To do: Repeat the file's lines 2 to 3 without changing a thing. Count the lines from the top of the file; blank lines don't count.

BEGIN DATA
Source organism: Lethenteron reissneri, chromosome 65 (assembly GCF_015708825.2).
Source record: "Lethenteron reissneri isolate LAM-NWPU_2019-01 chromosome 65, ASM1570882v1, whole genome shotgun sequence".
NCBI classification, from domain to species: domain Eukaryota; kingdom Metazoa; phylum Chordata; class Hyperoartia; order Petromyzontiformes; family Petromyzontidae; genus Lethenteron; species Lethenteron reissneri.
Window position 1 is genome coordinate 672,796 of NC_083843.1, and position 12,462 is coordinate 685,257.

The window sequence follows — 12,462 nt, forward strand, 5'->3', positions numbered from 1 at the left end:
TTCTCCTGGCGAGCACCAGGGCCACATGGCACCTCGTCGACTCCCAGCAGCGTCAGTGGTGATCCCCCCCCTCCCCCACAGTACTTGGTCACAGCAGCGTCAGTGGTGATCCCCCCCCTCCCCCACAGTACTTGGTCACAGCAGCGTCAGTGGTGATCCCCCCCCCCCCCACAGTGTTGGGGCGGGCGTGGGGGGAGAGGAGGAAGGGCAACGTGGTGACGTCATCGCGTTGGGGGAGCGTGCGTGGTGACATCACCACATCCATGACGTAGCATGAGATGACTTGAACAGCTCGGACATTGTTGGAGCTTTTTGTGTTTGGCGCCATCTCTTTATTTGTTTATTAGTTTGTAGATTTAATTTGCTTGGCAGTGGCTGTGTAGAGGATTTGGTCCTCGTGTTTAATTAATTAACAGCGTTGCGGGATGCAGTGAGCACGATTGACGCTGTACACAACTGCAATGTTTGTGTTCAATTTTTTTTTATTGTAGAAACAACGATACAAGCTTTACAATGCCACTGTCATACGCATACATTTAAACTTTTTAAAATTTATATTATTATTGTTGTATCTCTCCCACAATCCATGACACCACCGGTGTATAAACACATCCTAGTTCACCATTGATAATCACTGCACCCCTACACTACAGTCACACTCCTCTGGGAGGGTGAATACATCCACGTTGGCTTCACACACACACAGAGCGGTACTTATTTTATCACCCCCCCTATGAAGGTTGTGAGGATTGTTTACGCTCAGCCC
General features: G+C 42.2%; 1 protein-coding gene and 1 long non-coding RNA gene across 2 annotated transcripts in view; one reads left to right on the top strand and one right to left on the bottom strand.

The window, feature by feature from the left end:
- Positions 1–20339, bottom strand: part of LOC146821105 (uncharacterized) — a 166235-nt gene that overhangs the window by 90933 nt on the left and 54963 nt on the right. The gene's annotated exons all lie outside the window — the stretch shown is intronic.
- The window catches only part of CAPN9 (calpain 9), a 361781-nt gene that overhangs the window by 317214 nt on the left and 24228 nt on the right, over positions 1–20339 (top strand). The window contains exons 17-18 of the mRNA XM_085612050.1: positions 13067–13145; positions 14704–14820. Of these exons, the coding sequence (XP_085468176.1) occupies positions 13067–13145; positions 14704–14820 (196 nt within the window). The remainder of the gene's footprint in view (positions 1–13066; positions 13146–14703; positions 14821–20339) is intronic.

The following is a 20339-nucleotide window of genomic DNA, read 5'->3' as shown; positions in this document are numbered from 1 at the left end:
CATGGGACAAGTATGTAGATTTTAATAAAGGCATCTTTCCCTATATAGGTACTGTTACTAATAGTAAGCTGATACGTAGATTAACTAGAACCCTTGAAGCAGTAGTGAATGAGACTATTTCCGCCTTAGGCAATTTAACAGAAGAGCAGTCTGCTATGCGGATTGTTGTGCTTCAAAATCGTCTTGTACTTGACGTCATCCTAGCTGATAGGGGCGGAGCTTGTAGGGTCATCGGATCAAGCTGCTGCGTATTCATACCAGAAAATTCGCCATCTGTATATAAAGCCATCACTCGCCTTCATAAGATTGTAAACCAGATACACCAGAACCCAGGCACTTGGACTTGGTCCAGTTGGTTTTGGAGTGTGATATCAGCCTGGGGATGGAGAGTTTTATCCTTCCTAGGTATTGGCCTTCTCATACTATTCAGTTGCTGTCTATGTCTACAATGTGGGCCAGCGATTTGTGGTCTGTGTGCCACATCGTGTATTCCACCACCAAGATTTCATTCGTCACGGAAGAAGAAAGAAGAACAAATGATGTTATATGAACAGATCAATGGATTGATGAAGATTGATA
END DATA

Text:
Source record: "Lethenteron reissneri isolate LAM-NWPU_2019-01 chromosome 65, ASM1570882v1, whole genome shotgun sequence".
NCBI classification, from domain to species: domain Eukaryota; kingdom Metazoa; phylum Chordata; class Hyperoartia; order Petromyzontiformes; family Petromyzontidae; genus Lethenteron; species Lethenteron reissneri.